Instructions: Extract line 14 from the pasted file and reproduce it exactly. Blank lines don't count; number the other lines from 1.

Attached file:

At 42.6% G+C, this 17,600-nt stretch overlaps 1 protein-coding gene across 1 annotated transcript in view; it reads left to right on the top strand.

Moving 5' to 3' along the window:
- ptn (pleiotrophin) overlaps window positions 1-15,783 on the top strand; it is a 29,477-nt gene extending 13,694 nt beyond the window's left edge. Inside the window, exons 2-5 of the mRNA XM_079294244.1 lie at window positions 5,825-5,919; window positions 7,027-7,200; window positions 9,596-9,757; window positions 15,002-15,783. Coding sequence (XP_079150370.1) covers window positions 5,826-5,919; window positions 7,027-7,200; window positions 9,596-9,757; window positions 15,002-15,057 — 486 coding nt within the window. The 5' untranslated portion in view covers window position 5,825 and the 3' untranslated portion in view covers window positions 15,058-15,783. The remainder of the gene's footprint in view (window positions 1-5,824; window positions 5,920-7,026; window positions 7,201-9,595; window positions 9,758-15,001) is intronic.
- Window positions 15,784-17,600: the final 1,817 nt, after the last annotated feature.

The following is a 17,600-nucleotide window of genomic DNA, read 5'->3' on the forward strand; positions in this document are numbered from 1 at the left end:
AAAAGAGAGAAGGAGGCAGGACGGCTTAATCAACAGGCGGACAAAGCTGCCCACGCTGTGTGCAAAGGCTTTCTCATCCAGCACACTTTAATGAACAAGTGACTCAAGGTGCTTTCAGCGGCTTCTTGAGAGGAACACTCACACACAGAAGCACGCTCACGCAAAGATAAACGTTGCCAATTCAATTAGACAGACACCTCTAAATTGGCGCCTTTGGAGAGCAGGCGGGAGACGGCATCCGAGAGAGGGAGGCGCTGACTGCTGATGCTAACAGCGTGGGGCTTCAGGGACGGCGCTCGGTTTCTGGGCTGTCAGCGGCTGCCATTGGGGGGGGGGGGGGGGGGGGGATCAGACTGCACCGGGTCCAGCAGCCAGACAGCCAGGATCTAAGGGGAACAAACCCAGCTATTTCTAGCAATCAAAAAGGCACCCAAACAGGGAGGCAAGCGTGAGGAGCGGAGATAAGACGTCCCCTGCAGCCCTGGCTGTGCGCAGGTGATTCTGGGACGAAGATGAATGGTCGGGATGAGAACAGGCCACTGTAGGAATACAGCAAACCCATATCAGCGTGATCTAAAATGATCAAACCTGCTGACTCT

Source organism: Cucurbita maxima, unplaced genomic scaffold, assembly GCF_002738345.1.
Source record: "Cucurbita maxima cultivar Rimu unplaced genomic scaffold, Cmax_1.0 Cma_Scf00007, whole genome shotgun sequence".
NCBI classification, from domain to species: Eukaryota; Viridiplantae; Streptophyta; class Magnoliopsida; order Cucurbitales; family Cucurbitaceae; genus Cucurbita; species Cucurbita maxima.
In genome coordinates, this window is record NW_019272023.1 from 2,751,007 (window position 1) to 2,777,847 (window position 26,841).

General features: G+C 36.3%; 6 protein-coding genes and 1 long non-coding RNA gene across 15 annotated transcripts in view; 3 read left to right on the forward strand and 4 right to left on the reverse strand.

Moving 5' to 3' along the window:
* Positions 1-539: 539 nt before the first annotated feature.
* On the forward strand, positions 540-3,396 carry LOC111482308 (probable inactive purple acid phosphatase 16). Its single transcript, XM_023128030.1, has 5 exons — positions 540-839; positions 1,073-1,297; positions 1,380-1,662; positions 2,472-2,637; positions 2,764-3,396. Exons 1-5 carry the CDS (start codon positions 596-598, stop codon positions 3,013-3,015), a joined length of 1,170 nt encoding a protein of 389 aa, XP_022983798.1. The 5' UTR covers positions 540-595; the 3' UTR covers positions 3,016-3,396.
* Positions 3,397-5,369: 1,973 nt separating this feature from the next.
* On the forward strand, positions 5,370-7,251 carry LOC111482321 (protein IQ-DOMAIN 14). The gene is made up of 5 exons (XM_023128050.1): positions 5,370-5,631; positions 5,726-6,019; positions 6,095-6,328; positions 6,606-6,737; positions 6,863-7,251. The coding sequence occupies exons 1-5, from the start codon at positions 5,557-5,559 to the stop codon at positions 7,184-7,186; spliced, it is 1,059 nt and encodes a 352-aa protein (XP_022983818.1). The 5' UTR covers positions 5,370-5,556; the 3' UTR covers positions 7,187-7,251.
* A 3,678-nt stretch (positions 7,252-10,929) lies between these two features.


* On the forward strand, positions 540-3,396 carry LOC111482308 (probable inactive purple acid phosphatase 16). Its single transcript, XM_023128030.1, has 5 exons — positions 540-839; positions 1,073-1,297; positions 1,380-1,662; positions 2,472-2,637; positions 2,764-3,396. Exons 1-5 carry the CDS (start codon positions 596-598, stop codon positions 3,013-3,015), a joined length of 1,170 nt encoding a protein of 389 aa, XP_022983798.1. The 5' UTR covers positions 540-595; the 3' UTR covers positions 3,016-3,396.